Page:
MySQL redundancy

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MySQL redundancy

Patrick Larkin-2
I'm currently operating on a single MySQL server running mysqldumps every two hours.  :(

That's my backup strategy.

I remember hearing about Master-Master setups at LDC last year.  Is that the way to go if I want to start thinking about some sort of replication scheme?  The best case scenario would be either 1) if one of the servers fail, the site seamlessly keeps using the other server or 2) the main server dies and I can quickly cut over to the other server.

I also see this webpage written by Marc Vos where he details how to set up (I think) a Master-Slave-Slave setup.  
http://marc.vos.net/howto/mysqlrepli/

I tried years ago setting up a replication server and it didn't end well.  

Any advice for me?  Any pointers to really good documentation on doing it?  Do I need two identical servers?  

Patrick Larkin
Information Systems
Bethlehem Area School District




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RE: MySQL redundancy

Rick Draper-2
Hi Patrick,

Master-Master replication is what we use, in combination with backups.  The potential risk with replication is that what happens on one server will happen on the other - so Drop table has an impact on resilience (if you didn’t want to that)... Backups are always your friend.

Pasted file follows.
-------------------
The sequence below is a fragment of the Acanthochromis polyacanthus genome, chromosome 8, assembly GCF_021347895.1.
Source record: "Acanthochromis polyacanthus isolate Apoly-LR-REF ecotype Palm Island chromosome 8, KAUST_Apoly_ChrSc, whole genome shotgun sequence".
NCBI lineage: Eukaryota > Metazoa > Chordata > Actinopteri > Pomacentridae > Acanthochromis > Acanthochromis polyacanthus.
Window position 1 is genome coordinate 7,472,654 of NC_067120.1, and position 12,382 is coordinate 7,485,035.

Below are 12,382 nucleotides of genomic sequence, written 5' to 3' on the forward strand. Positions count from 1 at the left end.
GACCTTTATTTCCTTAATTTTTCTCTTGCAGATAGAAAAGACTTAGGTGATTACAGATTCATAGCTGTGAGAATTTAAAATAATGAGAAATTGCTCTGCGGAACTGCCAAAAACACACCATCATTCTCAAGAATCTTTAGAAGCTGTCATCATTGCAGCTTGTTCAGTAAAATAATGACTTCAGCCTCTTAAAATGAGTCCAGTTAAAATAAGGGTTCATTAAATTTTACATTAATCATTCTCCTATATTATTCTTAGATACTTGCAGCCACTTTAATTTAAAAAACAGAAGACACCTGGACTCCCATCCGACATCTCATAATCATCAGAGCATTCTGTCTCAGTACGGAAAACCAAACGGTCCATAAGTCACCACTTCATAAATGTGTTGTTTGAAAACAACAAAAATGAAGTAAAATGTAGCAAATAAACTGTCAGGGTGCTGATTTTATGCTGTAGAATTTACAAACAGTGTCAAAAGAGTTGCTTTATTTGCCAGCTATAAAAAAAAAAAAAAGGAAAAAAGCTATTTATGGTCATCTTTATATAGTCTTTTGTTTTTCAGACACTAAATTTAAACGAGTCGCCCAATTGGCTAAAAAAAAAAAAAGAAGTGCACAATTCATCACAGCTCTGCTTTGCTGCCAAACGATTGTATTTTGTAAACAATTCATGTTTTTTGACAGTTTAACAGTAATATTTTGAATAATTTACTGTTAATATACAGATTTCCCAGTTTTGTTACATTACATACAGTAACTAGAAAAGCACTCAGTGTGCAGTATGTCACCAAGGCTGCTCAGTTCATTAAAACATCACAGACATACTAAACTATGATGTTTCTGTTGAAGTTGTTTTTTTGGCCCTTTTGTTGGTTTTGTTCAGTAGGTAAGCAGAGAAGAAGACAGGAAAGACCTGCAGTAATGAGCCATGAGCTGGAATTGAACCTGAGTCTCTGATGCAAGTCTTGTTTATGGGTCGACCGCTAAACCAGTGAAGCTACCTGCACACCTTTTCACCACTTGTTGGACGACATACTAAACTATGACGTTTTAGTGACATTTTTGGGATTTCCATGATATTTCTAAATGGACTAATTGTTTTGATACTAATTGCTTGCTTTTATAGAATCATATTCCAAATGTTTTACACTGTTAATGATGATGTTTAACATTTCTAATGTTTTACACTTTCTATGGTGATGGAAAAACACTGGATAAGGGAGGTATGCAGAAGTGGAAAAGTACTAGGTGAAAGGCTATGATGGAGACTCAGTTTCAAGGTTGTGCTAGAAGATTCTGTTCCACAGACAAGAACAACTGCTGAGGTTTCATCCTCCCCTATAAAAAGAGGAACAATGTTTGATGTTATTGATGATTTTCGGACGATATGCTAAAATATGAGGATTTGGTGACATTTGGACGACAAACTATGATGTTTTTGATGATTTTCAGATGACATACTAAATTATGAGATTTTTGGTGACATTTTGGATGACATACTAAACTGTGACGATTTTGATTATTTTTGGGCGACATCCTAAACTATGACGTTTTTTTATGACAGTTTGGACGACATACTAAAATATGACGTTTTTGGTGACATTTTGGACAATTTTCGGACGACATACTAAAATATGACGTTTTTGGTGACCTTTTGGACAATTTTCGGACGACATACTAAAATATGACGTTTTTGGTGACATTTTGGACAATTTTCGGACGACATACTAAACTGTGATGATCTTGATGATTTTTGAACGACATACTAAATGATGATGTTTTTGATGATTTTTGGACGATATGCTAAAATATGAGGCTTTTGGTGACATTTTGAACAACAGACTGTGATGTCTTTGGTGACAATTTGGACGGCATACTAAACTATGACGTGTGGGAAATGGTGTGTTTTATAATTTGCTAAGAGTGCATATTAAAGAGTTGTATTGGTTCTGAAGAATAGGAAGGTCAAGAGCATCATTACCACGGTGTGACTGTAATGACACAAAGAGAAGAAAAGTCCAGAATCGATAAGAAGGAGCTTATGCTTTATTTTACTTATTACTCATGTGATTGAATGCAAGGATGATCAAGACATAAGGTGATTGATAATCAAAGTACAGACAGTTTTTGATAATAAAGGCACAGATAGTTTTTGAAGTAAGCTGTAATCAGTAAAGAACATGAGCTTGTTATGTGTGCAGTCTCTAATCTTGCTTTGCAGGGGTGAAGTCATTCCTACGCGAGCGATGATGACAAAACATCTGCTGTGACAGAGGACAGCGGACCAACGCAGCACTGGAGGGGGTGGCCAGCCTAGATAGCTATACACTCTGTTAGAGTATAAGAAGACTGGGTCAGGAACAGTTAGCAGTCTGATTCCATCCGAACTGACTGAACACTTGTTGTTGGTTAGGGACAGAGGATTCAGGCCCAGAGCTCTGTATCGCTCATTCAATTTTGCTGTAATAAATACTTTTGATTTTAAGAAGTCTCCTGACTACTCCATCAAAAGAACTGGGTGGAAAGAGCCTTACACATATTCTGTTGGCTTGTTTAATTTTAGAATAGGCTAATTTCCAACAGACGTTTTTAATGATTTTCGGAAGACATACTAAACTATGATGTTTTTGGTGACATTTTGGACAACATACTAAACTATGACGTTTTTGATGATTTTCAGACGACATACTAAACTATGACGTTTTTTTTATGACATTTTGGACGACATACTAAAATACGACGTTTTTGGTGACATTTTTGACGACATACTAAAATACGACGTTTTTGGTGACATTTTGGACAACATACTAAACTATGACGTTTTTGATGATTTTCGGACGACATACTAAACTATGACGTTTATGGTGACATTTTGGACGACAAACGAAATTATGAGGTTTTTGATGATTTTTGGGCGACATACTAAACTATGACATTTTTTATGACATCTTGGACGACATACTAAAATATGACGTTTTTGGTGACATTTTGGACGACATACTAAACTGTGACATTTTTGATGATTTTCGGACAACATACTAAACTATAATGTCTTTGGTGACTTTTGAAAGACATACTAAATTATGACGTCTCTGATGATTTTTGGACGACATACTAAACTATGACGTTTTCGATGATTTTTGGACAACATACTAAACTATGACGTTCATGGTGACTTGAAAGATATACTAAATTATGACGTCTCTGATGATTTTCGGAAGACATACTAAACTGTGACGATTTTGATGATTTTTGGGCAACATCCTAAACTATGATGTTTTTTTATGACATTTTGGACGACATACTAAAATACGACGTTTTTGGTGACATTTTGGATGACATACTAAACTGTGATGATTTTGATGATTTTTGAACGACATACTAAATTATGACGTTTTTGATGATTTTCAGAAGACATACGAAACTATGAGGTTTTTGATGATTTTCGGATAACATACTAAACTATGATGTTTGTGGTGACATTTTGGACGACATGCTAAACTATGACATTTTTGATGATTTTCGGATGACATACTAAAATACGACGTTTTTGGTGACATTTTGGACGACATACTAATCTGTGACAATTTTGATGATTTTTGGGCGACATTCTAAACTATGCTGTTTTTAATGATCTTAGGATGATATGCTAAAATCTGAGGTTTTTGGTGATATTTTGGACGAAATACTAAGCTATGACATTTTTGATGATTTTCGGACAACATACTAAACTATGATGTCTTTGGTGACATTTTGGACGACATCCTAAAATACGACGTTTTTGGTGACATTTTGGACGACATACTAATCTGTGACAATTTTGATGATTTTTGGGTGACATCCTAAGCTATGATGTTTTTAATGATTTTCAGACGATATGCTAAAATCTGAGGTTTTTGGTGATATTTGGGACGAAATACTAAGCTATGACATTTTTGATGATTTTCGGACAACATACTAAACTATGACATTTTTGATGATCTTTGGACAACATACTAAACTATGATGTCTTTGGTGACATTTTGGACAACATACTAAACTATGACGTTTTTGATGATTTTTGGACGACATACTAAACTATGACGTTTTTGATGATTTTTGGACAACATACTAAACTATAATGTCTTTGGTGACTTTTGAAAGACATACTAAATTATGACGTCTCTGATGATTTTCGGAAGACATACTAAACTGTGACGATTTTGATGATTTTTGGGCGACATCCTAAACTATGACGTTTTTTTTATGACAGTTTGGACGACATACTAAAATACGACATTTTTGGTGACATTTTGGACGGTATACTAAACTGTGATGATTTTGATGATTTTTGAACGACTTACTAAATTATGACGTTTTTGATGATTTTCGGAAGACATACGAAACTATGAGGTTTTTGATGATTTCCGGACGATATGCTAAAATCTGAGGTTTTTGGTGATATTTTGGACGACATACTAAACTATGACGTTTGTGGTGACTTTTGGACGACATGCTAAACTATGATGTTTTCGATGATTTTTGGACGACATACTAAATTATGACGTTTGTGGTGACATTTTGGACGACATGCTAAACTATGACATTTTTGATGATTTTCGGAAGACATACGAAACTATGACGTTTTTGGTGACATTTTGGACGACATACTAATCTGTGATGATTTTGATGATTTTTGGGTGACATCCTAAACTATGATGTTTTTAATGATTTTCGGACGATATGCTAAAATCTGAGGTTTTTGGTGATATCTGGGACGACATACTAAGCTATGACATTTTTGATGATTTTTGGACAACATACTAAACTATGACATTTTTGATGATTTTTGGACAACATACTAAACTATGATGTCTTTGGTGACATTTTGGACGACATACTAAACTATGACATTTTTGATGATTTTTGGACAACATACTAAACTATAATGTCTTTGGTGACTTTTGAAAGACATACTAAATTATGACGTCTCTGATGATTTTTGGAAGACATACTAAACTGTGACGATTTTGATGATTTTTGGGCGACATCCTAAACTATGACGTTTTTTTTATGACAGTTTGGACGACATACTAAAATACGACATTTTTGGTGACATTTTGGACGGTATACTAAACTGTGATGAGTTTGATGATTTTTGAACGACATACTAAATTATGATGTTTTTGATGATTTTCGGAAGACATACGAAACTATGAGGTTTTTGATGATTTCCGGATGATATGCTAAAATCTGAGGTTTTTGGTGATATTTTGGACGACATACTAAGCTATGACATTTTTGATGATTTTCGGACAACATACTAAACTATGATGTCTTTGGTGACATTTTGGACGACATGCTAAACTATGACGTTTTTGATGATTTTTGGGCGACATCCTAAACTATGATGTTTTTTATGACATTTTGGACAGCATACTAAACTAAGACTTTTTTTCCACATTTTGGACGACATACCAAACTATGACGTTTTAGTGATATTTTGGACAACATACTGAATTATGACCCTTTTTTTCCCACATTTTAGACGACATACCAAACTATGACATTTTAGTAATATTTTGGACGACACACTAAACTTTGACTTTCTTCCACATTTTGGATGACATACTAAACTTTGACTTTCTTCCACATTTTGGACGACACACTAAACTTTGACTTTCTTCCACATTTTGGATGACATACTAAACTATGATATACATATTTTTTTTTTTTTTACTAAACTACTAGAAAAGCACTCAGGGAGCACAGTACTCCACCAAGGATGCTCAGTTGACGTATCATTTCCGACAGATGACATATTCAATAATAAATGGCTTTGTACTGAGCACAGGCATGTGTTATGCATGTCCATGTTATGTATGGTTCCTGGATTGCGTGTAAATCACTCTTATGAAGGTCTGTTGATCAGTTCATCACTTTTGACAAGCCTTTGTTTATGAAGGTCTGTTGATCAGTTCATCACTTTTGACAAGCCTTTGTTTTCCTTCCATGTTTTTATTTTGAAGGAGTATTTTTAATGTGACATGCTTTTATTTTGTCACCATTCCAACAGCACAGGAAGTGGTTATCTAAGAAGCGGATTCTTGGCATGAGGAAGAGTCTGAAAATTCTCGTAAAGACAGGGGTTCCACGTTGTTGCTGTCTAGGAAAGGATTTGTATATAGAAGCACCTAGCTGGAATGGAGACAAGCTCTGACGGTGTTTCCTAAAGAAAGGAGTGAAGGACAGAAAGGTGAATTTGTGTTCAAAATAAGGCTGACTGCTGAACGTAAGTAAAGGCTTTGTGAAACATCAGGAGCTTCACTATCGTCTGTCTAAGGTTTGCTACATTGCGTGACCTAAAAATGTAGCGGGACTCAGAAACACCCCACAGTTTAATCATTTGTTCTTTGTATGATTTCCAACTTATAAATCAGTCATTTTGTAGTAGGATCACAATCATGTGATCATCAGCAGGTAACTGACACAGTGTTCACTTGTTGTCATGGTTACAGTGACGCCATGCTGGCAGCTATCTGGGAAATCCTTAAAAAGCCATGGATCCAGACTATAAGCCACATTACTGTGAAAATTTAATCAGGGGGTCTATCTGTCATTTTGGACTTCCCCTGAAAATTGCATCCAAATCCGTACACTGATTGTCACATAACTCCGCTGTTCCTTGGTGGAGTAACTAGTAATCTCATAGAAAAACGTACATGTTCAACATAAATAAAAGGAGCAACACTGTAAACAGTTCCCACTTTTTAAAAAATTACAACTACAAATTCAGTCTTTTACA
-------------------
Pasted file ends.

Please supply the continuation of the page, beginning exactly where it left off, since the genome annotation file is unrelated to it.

Getting it going is a case of being methodical.  The first time I did it I used two clean database installations so there were no existing records to have to consider at start up, and then set about progressively placing the database/table/data into the new setup.

Frank does all this for us now, so I'm a little rusty, but I would point you to the MySQL document http://dev.mysql.com/doc/refman/5.0/en/replication.html - reading it thoroughly and following it step by step worked for me.

As far as working with Lasso is concerned you can use a simple DNS approach to the calls or some more sophisticated load balancing / availability strategies.  I suggest you get your replication working and try a manual changeover by editing IP address as your first step and do some research about what will work for you.

Very best regards,

Rick


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Re: MySQL redundancy

Marc Pope-2
In reply to this post by Patrick Larkin-2
If you just want a good backup solution, that doesn't have downtime of locking tables like dump does, and you want faster backups, even every 15-20 minutes with historical restores, I'd highly recommend R1soft. We use it to backup 75 servers, many every hour, from 1 machine.

On Feb 19, 2013, at 4:10 PM, Patrick Larkin <[hidden email]> wrote:

> I'm currently operating on a single MySQL server running mysqldumps every two hours.  :(
>
> That's my backup strategy.
>
> I remember hearing about Master-Master setups at LDC last year.  Is that the way to go if I want to start thinking about some sort of replication scheme?  The best case scenario would be either 1) if one of the servers fail, the site seamlessly keeps using the other server or 2) the main server dies and I can quickly cut over to the other server.